To tackle the “growing menace” of corruption in sports, the Central Bureau of Investigation (CBI) will soon set up a specialised unit to handle cases related to sports fraud like fixing and illegal betting. Making the announcement at the FIFA-Interpol workshop on Wednesday, CBI Director Ranjit Sinha said that there is lack of a legal framework in probing cases related to sports fraud and corruption.
“We, in CBI, have taken due notice of growing menace of corruption in sports in general and challenges in football and other sports in particular…. Very soon we shall set up a sports fraud investigation unit in the CBI under special crime branches,” he said.
Sinha said the unit will act as repository of intelligence and data related to corruption in sports.
“It shall coordinate with other law enforcement agencies of the world and act as a nodal agency to coordinate with states’ police forces. It shall be our endeavour to coordinate with sports federations to build capabilities to tackle match-fixing and corrupt practices,” he said.
CBI officials also said that at present there is no legal framework for probing corruption in sports, but a law to tackle corruption in sports is in the final stages of drafting by the Sports Ministry.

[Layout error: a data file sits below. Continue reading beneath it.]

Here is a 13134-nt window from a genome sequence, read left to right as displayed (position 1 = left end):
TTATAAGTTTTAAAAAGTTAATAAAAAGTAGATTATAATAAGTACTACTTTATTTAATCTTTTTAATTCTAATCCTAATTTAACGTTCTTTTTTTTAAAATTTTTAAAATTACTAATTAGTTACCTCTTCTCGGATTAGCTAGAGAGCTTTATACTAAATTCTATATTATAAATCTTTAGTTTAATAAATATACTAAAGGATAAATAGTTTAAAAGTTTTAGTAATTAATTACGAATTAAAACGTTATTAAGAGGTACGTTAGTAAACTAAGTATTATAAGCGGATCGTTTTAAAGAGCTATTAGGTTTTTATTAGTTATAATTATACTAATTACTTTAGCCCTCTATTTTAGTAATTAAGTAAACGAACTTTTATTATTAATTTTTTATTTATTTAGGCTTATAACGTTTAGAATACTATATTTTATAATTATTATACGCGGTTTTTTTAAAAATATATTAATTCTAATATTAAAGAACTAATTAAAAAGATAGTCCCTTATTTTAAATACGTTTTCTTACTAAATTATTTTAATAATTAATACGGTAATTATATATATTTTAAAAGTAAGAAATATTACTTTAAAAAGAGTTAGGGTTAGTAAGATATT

“We will send a proposal to the central government for setting up this unit. Although there is no law, we can still carry on enquiries like we did in 2002 in cricket match fixing till law proposed by the Sports Ministry comes into force. The purpose is to be prepared when the law is there,” said a CBI official.
The CBI director said match fixing and other forms of sports frauds are spreading. “It is now known to all the enforcement agencies that betting networks operate very smoothly and efficiently in the country. Their tentacles spread even to small towns,” Sinha said, adding that the advancement in communication technology is facilitating the growth of betting syndicates. “From the law enforcement perspective, it will be a mistake to conclude that corruption in sports in India is limited to cricket alone. The organised betting racket has to just change their focus to football and the entire football world will have a formidable adversary to deal with,” he said.
Subrata Dutta, senior vice-president, All India Football Federation, who was also present at the event, said that in the coming executive committee meeting, he would propose setting up of an anti-corruption unit to work in tandem with Interpol and CBI.
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